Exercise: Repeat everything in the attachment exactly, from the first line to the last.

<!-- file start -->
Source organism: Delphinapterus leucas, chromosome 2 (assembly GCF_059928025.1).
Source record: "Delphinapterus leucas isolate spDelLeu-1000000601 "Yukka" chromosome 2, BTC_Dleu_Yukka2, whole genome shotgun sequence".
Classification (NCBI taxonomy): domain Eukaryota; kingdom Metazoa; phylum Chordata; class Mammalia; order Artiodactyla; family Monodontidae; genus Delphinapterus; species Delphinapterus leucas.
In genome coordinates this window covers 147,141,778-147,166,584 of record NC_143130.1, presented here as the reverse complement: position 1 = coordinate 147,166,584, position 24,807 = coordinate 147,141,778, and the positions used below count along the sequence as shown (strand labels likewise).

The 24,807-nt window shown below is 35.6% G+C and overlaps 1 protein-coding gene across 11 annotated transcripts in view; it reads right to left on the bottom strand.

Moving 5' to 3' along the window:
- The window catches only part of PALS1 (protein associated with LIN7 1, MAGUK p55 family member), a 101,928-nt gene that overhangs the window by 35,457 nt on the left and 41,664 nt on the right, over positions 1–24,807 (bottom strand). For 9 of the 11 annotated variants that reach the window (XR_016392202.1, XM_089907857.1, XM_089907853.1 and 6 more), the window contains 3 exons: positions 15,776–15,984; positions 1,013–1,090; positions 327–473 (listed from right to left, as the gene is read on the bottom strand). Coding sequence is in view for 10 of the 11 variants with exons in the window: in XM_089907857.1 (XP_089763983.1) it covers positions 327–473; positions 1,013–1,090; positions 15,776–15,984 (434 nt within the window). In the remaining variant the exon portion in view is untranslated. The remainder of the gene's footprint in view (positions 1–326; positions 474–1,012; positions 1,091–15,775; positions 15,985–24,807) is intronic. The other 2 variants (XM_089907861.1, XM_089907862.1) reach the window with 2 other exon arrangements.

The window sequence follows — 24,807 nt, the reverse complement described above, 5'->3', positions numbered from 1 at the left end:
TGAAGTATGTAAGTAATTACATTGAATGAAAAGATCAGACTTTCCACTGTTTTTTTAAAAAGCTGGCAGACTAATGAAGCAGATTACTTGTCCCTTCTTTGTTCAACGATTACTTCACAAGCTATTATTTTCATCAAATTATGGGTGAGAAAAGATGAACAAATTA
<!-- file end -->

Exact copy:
Source organism: Delphinapterus leucas, chromosome 2 (assembly GCF_059928025.1).
Source record: "Delphinapterus leucas isolate spDelLeu-1000000601 "Yukka" chromosome 2, BTC_Dleu_Yukka2, whole genome shotgun sequence".
Classification (NCBI taxonomy): domain Eukaryota; kingdom Metazoa; phylum Chordata; class Mammalia; order Artiodactyla; family Monodontidae; genus Delphinapterus; species Delphinapterus leucas.
In genome coordinates this window covers 147,141,778-147,166,584 of record NC_143130.1, presented here as the reverse complement: position 1 = coordinate 147,166,584, position 24,807 = coordinate 147,141,778, and the positions used below count along the sequence as shown (strand labels likewise).

The 24,807-nt window shown below is 35.6% G+C and overlaps 1 protein-coding gene across 11 annotated transcripts in view; it reads right to left on the bottom strand.

Moving 5' to 3' along the window:
- The window catches only part of PALS1 (protein associated with LIN7 1, MAGUK p55 family member), a 101,928-nt gene that overhangs the window by 35,457 nt on the left and 41,664 nt on the right, over positions 1–24,807 (bottom strand). For 9 of the 11 annotated variants that reach the window (XR_016392202.1, XM_089907857.1, XM_089907853.1 and 6 more), the window contains 3 exons: positions 15,776–15,984; positions 1,013–1,090; positions 327–473 (listed from right to left, as the gene is read on the bottom strand). Coding sequence is in view for 10 of the 11 variants with exons in the window: in XM_089907857.1 (XP_089763983.1) it covers positions 327–473; positions 1,013–1,090; positions 15,776–15,984 (434 nt within the window). In the remaining variant the exon portion in view is untranslated. The remainder of the gene's footprint in view (positions 1–326; positions 474–1,012; positions 1,091–15,775; positions 15,985–24,807) is intronic. The other 2 variants (XM_089907861.1, XM_089907862.1) reach the window with 2 other exon arrangements.

The window sequence follows — 24,807 nt, the reverse complement described above, 5'->3', positions numbered from 1 at the left end:
TGAAGTATGTAAGTAATTACATTGAATGAAAAGATCAGACTTTCCACTGTTTTTTTAAAAAGCTGGCAGACTAATGAAGCAGATTACTTGTCCCTTCTTTGTTCAACGATTACTTCACAAGCTATTATTTTCATCAAATTATGGGTGAGAAAAGATGAACAAATTA